Generic constraints for value types

I came across an oddity in the C# language the other day. I was trying to create a generic method that returned a nullable value. A simple example of this:

   1: public T? GetNullable<T>(int index)
   2: {
   3:   if(index < 0)
   4:       return null;
   5:  
   6:   return default(T);
   7: }

 

This will result in a compiler error:

Error 1 The type ‘T’ must be a non-nullable value type in order to use it as parameter ‘T’ in the generic type or method ‘System.Nullable<T>’

This is a cryptic error that means that I need to put a constraint on my method to restrict it to a value type. In C#, this is done with the ‘struct’ keyword:

   1: public T? GetNullable<T>(int index) where T : struct

This seems really odd to me. If someone were to read the interface for this class, it is not at all clear that I can send an int, bool double, etc into this method.

It turns out that T? and System.Nullable<T> compile into the same IL and the interface for System.Nullable<T> also has a constraint on ‘struct’. So, as odd as it is, we need to consider the ‘struct’ constraint to really mean any value type.

Just a little bit later, I created a utility method to convert a string to an enum. The code is really straight forward:

   1: public T GetEnum<T>(string enumValue)
   2: {
   3:    return (T)Enum.Parse(typeof (T), enumValue);
   4: }

Because this method is only designed to be used for enums, it would be great if I could add an enum constraint:

   1: public T GetEnum<T>(string enumValue) where T : enum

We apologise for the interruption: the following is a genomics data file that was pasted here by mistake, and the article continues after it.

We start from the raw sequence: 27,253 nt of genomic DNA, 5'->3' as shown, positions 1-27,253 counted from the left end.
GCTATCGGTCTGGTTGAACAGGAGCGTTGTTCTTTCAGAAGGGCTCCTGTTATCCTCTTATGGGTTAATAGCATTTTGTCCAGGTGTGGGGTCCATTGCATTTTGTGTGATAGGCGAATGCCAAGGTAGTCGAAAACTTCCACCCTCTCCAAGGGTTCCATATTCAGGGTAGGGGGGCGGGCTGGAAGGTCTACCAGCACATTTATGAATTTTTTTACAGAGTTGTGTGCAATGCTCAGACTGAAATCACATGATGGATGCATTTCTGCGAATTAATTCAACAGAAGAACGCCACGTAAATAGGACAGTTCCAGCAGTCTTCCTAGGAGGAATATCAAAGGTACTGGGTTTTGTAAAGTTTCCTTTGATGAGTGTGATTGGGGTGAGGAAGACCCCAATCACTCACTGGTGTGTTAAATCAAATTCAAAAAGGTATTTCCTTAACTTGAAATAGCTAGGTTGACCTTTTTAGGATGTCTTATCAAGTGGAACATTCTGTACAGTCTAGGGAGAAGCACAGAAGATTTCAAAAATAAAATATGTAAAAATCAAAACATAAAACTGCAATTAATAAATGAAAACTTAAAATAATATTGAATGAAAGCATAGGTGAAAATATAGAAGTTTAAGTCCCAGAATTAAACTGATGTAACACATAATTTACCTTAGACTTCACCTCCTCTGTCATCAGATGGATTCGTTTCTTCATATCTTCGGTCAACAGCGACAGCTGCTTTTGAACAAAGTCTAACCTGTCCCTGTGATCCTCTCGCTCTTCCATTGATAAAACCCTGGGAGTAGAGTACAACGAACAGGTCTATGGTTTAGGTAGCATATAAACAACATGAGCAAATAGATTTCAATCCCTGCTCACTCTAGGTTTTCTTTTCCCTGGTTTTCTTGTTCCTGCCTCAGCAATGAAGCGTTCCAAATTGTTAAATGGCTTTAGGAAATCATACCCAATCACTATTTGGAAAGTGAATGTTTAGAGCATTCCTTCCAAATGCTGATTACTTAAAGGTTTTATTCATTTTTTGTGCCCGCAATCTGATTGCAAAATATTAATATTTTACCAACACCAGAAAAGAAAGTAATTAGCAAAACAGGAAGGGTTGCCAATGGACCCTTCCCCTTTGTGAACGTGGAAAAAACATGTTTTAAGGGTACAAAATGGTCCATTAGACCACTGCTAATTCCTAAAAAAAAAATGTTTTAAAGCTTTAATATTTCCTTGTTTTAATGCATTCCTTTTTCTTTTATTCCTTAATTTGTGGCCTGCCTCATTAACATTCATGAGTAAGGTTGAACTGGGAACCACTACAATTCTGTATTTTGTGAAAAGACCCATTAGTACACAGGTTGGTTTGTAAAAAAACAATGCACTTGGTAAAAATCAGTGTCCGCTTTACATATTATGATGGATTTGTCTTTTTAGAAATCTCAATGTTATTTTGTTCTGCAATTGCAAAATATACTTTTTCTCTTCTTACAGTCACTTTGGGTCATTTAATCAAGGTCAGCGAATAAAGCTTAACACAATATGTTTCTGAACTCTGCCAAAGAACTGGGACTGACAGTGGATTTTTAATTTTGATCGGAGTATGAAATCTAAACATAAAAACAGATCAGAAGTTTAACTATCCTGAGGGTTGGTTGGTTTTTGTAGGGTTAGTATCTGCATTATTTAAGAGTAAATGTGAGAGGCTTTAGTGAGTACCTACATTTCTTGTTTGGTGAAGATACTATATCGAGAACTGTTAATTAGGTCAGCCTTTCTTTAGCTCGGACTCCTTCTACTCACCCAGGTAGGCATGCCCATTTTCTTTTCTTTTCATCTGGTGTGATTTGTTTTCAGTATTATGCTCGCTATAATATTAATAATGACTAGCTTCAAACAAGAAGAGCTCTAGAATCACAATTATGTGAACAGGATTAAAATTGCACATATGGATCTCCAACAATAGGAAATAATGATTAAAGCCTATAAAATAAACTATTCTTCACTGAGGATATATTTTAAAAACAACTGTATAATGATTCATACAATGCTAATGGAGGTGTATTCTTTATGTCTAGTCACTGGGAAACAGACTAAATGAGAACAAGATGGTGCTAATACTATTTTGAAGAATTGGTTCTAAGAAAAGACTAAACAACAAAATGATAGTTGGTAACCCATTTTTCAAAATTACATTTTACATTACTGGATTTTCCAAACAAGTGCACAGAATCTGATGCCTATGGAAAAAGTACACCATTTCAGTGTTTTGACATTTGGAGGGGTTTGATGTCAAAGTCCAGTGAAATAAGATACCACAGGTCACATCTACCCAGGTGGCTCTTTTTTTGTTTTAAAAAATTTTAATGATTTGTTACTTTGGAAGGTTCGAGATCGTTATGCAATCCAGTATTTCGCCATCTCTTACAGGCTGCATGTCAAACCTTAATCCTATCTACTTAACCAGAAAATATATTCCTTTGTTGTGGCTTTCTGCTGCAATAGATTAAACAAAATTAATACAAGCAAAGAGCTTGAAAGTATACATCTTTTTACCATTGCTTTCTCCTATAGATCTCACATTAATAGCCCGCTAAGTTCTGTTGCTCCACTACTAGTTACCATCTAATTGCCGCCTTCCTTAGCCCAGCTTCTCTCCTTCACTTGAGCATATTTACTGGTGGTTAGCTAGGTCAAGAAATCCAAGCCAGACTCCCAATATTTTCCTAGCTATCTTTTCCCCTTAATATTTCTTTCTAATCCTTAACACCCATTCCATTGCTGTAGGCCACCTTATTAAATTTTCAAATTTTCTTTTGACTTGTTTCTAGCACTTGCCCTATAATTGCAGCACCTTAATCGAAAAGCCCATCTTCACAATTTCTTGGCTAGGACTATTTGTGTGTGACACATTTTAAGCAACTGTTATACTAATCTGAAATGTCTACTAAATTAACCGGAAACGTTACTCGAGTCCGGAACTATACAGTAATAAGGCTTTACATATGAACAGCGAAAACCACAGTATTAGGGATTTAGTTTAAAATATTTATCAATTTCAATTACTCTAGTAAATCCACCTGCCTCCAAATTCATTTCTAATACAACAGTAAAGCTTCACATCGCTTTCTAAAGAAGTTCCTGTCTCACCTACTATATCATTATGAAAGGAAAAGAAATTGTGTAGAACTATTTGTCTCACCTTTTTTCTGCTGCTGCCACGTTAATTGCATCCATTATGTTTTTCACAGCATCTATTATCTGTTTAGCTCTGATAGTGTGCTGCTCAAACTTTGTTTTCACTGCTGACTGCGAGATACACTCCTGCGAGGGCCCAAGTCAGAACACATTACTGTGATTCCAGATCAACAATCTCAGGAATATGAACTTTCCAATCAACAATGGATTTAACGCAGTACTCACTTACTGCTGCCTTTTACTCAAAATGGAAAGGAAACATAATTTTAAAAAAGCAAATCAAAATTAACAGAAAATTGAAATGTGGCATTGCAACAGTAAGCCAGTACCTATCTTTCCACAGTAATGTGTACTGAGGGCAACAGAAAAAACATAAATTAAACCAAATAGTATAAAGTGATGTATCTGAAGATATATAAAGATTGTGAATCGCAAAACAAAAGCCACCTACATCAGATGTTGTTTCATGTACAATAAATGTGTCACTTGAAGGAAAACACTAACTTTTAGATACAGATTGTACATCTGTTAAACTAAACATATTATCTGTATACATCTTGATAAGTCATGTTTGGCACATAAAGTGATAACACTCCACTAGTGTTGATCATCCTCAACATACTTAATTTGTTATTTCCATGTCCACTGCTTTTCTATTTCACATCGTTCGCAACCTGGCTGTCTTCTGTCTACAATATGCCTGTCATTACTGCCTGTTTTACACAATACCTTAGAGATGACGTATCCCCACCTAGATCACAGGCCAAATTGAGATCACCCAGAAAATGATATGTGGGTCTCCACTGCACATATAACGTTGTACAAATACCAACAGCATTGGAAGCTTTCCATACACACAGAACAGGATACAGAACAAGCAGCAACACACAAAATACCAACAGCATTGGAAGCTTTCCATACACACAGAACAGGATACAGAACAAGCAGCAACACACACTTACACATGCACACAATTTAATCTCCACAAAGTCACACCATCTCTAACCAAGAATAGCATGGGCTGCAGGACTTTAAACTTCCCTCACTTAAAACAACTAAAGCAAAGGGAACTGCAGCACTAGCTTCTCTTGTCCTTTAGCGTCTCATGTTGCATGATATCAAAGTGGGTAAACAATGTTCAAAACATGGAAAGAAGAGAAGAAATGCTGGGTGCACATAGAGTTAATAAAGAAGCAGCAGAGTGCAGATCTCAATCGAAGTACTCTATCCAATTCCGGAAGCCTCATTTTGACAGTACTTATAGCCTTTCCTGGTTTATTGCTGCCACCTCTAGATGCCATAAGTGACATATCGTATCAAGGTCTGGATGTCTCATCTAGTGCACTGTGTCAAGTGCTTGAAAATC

This, unfortunately, is not valid. C# does, however, allow you to put a constraint with a base class. Since all enums are derived from System.Enum, I thought I could restrict using System.Enum:

   1: public T GetEnum<T>(string enumValue) where T : System.Enum

Again, no dice. System.Enum is considered a "special class" and cannot be used as a constraint. So, again, I am stuck using the ‘struct’ constraint and again, I am left feeling like this is not quite right. With this constraint, it would be perfectly acceptable to to write the following:

   1: GetEnum<int>("4");

Woof. I guess the only thing I can do now, is to add the following parameter check:

   1: if(!typeof(T).IsEnum)
   2:    throw new ArgumentException("Type T Must be an Enum");

This is the best I can do, thought it is far from ideal. It gives me a runtime check, at least, even though I can’t get a compile-time check.

It leaves me hoping that in C# 4.0, that we see some significant changes to generic constraints. It would be nice if we could at least have an Enum construct. In addition, it would be nice to use the ‘value’ keyword in constraints instead of ‘struct’. It will only improve readability.

One Response to “Generic constraints for value types”

  1. Fabio Milheiro says:

    Thanks mate! Struct!

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